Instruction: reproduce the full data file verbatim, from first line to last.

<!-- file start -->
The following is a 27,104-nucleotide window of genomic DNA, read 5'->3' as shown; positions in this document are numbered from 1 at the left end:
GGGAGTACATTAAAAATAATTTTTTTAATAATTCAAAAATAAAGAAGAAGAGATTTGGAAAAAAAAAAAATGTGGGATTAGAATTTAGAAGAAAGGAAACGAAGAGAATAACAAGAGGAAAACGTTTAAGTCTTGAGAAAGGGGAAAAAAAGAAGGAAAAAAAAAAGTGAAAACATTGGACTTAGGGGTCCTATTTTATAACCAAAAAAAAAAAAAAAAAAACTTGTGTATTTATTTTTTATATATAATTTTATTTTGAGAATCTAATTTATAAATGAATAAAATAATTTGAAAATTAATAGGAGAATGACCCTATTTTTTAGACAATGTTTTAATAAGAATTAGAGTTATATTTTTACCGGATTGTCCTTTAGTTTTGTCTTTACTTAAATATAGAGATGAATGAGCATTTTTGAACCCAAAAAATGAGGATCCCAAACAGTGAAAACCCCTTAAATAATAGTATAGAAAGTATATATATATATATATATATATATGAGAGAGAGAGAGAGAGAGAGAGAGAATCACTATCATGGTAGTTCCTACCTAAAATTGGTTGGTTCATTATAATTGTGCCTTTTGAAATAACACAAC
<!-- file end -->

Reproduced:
The following is a 27,104-nucleotide window of genomic DNA, read 5'->3' as shown; positions in this document are numbered from 1 at the left end:
GGGAGTACATTAAAAATAATTTTTTTAATAATTCAAAAATAAAGAAGAAGAGATTTGGAAAAAAAAAAAATGTGGGATTAGAATTTAGAAGAAAGGAAACGAAGAGAATAACAAGAGGAAAACGTTTAAGTCTTGAGAAAGGGGAAAAAAAGAAGGAAAAAAAAAAGTGAAAACATTGGACTTAGGGGTCCTATTTTATAACCAAAAAAAAAAAAAAAAAAACTTGTGTATTTATTTTTTATATATAATTTTATTTTGAGAATCTAATTTATAAATGAATAAAATAATTTGAAAATTAATAGGAGAATGACCCTATTTTTTAGACAATGTTTTAATAAGAATTAGAGTTATATTTTTACCGGATTGTCCTTTAGTTTTGTCTTTACTTAAATATAGAGATGAATGAGCATTTTTGAACCCAAAAAATGAGGATCCCAAACAGTGAAAACCCCTTAAATAATAGTATAGAAAGTATATATATATATATATATATATATGAGAGAGAGAGAGAGAGAGAGAGAGAATCACTATCATGGTAGTTCCTACCTAAAATTGGTTGGTTCATTATAATTGTGCCTTTTGAAATAACACAAC